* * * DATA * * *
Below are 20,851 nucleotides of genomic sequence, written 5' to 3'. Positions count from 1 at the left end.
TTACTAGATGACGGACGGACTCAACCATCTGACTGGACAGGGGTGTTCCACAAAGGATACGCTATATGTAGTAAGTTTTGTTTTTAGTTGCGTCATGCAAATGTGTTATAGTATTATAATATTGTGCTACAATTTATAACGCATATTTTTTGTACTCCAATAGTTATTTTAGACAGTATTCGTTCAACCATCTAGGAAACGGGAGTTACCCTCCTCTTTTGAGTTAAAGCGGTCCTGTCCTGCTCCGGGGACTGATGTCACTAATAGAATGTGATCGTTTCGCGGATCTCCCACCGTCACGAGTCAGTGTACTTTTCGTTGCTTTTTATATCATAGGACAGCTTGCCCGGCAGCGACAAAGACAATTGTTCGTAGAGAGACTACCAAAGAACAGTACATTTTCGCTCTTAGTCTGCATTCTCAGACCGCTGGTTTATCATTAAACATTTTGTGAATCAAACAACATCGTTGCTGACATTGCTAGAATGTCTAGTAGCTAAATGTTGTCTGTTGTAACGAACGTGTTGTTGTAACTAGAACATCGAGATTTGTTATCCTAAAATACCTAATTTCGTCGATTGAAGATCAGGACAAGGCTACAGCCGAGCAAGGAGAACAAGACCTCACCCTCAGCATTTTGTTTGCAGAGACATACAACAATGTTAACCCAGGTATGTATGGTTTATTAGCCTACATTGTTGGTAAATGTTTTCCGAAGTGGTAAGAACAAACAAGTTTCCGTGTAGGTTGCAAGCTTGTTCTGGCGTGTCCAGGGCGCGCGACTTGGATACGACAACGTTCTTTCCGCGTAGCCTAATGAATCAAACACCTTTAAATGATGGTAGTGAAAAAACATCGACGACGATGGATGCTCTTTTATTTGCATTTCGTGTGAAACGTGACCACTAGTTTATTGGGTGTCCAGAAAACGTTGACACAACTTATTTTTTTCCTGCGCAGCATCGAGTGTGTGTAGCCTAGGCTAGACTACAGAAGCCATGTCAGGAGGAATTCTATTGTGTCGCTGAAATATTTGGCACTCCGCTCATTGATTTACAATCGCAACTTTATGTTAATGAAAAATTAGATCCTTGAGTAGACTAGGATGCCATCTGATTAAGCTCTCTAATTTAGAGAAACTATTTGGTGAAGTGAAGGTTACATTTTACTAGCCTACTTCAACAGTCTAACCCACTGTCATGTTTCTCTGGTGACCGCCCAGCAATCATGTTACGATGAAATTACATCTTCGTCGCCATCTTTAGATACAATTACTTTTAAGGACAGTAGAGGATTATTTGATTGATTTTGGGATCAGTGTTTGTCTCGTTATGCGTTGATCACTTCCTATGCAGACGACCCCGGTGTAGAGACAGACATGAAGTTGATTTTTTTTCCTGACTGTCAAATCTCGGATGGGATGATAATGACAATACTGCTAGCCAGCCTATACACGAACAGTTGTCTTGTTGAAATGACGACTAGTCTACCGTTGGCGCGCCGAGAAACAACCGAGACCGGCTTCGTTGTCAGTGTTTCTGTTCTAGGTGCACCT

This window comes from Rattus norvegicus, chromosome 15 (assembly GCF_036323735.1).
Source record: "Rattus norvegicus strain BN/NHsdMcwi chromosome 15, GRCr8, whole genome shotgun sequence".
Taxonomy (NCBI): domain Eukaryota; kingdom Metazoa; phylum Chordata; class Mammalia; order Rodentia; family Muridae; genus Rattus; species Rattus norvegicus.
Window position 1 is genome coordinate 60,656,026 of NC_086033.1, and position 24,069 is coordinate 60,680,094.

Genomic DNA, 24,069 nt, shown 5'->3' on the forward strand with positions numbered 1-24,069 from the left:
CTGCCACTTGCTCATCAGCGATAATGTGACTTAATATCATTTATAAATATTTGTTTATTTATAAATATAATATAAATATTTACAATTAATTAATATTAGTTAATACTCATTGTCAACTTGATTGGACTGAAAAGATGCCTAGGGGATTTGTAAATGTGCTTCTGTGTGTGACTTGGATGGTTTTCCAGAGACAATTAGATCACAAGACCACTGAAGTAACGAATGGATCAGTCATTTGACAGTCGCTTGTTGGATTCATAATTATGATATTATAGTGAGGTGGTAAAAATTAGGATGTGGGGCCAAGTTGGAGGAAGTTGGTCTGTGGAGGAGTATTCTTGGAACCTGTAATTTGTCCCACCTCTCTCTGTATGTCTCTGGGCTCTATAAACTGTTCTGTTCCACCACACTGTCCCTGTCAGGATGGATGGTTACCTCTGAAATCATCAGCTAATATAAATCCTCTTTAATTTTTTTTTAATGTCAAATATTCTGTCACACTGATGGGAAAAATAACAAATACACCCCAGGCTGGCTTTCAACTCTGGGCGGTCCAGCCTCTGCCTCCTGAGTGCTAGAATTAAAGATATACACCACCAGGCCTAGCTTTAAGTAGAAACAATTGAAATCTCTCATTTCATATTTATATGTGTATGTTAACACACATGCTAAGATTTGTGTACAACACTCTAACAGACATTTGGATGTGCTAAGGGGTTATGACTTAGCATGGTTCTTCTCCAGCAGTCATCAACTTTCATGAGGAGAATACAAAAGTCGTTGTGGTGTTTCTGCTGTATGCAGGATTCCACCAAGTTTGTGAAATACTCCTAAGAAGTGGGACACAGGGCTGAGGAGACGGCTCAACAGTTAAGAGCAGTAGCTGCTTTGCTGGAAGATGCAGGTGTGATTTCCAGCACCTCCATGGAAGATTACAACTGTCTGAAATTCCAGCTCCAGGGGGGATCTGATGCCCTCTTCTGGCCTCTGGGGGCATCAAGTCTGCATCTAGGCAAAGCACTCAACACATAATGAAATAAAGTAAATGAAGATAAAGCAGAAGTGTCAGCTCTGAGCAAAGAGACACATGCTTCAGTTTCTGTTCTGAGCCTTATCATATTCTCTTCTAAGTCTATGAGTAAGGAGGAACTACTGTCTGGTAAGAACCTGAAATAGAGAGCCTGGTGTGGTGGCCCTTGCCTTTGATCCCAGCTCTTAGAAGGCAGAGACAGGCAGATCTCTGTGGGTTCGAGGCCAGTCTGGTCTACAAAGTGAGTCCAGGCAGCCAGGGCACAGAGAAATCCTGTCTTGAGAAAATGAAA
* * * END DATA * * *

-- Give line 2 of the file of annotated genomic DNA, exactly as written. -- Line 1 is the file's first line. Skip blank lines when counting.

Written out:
TTACTAGATGACGGACGGACTCAACCATCTGACTGGACAGGGGTGTTCCACAAAGGATACGCTATATGTAGTAAGTTTTGTTTTTAGTTGCGTCATGCAAATGTGTTATAGTATTATAATATTGTGCTACAATTTATAACGCATATTTTTTGTACTCCAATAGTTATTTTAGACAGTATTCGTTCAACCATCTAGGAAACGGGAGTTACCCTCCTCTTTTGAGTTAAAGCGGTCCTGTCCTGCTCCGGGGACTGATGTCACTAATAGAATGTGATCGTTTCGCGGATCTCCCACCGTCACGAGTCAGTGTACTTTTCGTTGCTTTTTATATCATAGGACAGCTTGCCCGGCAGCGACAAAGACAATTGTTCGTAGAGAGACTACCAAAGAACAGTACATTTTCGCTCTTAGTCTGCATTCTCAGACCGCTGGTTTATCATTAAACATTTTGTGAATCAAACAACATCGTTGCTGACATTGCTAGAATGTCTAGTAGCTAAATGTTGTCTGTTGTAACGAACGTGTTGTTGTAACTAGAACATCGAGATTTGTTATCCTAAAATACCTAATTTCGTCGATTGAAGATCAGGACAAGGCTACAGCCGAGCAAGGAGAACAAGACCTCACCCTCAGCATTTTGTTTGCAGAGACATACAACAATGTTAACCCAGGTATGTATGGTTTATTAGCCTACATTGTTGGTAAATGTTTTCCGAAGTGGTAAGAACAAACAAGTTTCCGTGTAGGTTGCAAGCTTGTTCTGGCGTGTCCAGGGCGCGCGACTTGGATACGACAACGTTCTTTCCGCGTAGCCTAATGAATCAAACACCTTTAAATGATGGTAGTGAAAAAACATCGACGACGATGGATGCTCTTTTATTTGCATTTCGTGTGAAACGTGACCACTAGTTTATTGGGTGTCCAGAAAACGTTGACACAACTTATTTTTTTCCTGCGCAGCATCGAGTGTGTGTAGCCTAGGCTAGACTACAGAAGCCATGTCAGGAGGAATTCTATTGTGTCGCTGAAATATTTGGCACTCCGCTCATTGATTTACAATCGCAACTTTATGTTAATGAAAAATTAGATCCTTGAGTAGACTAGGATGCCATCTGATTAAGCTCTCTAATTTAGAGAAACTATTTGGTGAAGTGAAGGTTACATTTTACTAGCCTACTTCAACAGTCTAACCCACTGTCATGTTTCTCTGGTGACCGCCCAGCAATCATGTTACGATGAAATTACATCTTCGTCGCCATCTTTAGATACAATTACTTTTAAGGACAGTAGAGGATTATTTGATTGATTTTGGGATCAGTGTTTGTCTCGTTATGCGTTGATCACTTCCTATGCAGACGACCCCGGTGTAGAGACAGACATGAAGTTGATTTTTTTTCCTGACTGTCAAATCTCGGATGGGATGATAATGACAATACTGCTAGCCAGCCTATACACGAACAGTTGTCTTGTTGAAATGACGACTAGTCTACCGTTGGCGCGCCGAGAAACAACCGAGACCGGCTTCGTTGTCAGTGTTTCTGTTCTAGGTGCACCT